Wax Bloom Basics and Colored Pencils

Lets talk about a topic of great frustration to a lot of artists. Wax bloom. Today’s topic, wax bloom basics, arises from a question from Helen, who asked:

How can I avoid wax bloom, or eradicate it if I cant avoid it?

Thank you for the question, Helen!

Wax Bloom Basics

Wax Bloom Basics

A Brief Explanation

Wax bloom happens when the wax in a colored pencil rises to the top of the layers of colored pencil on paper. It usually happens with pencils that use a binding agent that’s mostly wax-based. The softer the pencil, the more likely wax bloom becomes. That’s because soft pencils use more binder to hold the pigment together in lead form. The more wax binder in a pencil, the more wax binder ends up on the paper.

Wax bloom is also more likely if color is applied with heavy pressure. That’s because you put more color on the paper with heavy pressure than light pressure.

The more wax binder on the paper, the more likely you’ll see wax bloom sooner or later.

Wax bloom makes the colors look misty or foggy. Sometimes, colors appear to actually get lighter overnight or after a few days, but that’s not true. The color is the same; it’s just “veiled” in a layer of wax bloom. This illustration shows the difference wax bloom can make.

Wax bloom happens with all colors, but it’s especially noticeable in dark colors. Light colors simply don’t show the wax bloom as much.

Prismacolor pencils are notorious for producing wax bloom, but Helen is getting wax bloom on Luminance pencils and Derwent Lightfast pencils. It is a possibility with any colored pencil with a largely wax binder.

So now you know what wax bloom is. Let’s talk about how to avoid it.

How to Avoid It

The best way I’ve found to avoid wax bloom is to use an oil-based pencil like Faber-Castell Polychromos. They contain wax in the binding agent, but not as much, so they’re less likely to produce wax bloom. Oil-based colored pencils very rarely produce wax bloom.

Even just mixing them with your favorite wax-based pencils helps reduce the likelihood of wax bloom.

Putting down each layer of color with light pressure also helps avoid wax bloom, because it leaves less wax binder on the paper.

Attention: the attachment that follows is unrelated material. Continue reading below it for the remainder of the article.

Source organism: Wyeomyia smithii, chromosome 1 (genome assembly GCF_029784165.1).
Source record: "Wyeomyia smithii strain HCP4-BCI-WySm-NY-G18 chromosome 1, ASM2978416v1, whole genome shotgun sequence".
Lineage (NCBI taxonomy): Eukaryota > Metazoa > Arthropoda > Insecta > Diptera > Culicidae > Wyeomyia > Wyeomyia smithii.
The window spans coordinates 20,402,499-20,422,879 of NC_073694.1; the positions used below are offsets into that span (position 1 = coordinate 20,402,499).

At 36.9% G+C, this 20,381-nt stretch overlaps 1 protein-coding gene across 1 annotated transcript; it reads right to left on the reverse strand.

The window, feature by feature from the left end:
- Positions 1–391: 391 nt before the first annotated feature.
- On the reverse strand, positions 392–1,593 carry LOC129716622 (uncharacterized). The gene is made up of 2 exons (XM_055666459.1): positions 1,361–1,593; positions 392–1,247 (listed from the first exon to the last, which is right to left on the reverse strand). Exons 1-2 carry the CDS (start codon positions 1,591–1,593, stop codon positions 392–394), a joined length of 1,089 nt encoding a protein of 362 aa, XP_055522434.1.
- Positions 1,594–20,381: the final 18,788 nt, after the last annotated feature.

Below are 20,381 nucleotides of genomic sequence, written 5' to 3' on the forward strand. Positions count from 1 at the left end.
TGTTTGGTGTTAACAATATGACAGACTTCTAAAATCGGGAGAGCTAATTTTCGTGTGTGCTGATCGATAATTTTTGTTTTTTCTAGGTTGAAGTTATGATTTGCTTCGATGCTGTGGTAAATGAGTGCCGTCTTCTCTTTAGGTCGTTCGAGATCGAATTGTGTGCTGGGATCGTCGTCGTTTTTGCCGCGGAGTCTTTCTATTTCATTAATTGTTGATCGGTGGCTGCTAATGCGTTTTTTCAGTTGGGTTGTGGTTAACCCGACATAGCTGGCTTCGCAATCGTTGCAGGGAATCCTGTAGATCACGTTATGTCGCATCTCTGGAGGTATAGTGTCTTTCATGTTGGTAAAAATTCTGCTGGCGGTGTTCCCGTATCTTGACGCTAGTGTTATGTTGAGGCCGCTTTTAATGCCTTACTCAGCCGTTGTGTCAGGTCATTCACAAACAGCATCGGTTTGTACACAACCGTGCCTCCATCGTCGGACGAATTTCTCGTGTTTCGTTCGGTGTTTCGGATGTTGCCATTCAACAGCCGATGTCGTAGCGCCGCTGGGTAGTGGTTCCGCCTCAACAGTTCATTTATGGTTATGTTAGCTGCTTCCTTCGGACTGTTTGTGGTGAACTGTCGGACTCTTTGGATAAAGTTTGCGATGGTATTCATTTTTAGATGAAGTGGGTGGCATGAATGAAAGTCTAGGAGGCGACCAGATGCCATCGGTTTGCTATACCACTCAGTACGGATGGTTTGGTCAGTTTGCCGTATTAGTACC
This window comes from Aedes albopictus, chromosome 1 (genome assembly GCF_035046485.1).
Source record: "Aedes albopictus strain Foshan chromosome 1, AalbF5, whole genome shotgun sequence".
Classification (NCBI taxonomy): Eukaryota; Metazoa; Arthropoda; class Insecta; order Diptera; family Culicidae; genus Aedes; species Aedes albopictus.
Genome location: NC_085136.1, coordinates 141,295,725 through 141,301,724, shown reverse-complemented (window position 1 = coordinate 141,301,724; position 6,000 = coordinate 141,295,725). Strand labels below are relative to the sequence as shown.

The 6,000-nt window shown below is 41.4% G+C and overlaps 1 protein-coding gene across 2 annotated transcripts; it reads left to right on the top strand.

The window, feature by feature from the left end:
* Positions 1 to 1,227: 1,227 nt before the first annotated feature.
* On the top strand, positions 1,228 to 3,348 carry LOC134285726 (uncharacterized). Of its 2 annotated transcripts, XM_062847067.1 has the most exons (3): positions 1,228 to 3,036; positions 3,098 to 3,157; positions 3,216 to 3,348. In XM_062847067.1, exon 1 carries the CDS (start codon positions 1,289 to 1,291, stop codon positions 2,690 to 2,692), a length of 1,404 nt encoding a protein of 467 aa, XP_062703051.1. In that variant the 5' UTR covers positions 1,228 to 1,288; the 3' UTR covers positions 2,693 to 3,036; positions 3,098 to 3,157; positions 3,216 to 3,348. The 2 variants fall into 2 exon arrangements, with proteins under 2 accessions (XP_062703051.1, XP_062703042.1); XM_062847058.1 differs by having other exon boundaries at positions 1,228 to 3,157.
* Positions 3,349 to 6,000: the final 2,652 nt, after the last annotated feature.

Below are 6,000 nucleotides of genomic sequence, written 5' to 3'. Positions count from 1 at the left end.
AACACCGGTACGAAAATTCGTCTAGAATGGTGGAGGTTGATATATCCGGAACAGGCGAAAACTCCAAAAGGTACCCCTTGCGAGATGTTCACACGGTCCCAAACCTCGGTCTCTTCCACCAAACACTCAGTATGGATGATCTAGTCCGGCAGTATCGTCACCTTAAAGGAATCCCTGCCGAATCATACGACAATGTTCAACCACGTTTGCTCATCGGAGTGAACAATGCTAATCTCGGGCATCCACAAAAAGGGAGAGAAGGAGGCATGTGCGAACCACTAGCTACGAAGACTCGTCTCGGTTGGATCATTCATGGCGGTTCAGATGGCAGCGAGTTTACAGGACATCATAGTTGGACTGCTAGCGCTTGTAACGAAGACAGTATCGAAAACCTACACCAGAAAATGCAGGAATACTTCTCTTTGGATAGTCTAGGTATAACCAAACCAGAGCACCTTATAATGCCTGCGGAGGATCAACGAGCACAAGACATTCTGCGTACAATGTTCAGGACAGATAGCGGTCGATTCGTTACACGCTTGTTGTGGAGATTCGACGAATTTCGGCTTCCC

How to Remove It

Wax bloom on a drawing is not the end of the world, because it’s quite easy to remove.

Fold a piece of bath tissue, facial tissue (without lotion!,) or paper towel into quarters or eighths.

You want the resulting folds to be small enough to fit comfortably in your hand and sturdy enough to withstand being rubbed on your paper.

Lightly stroke it across the drawing. The paper picks up the wax bloom without damaging the color layers.

You will see a little bit of color on the paper, but that’s okay. The wax and pigment never truly separate, so you can’t avoid lifting a little color.

If you need to remove wax bloom from several different colors, start with the lightest colors first. Use a fresh part of the paper towel or tissue with each color or you could end up putting one color over another.

Preventing Wax Bloom on Finished Drawings

The best way to prevent wax bloom after you finish a drawing is to spray it with a fixative. The fixative keeps the wax bloom from happening, so you can frame a drawing without fear of wax bloom developing later on.

Use a fixative specially designed for colored pencils or for dry work. I recommend Brush & Pencil’s Advanced Colored Pencil Final Fixative which is designed specifically for colored pencil art.

So Now You Know the Basics of Wax Bloom

The best solution is to avoid wax bloom as much as possible. But it’s not possible to completely avoid it, so it’s helpful to know how to remove it after it appears.

I hope these tips and explanations have taken the frustration factor out of wax bloom for you.

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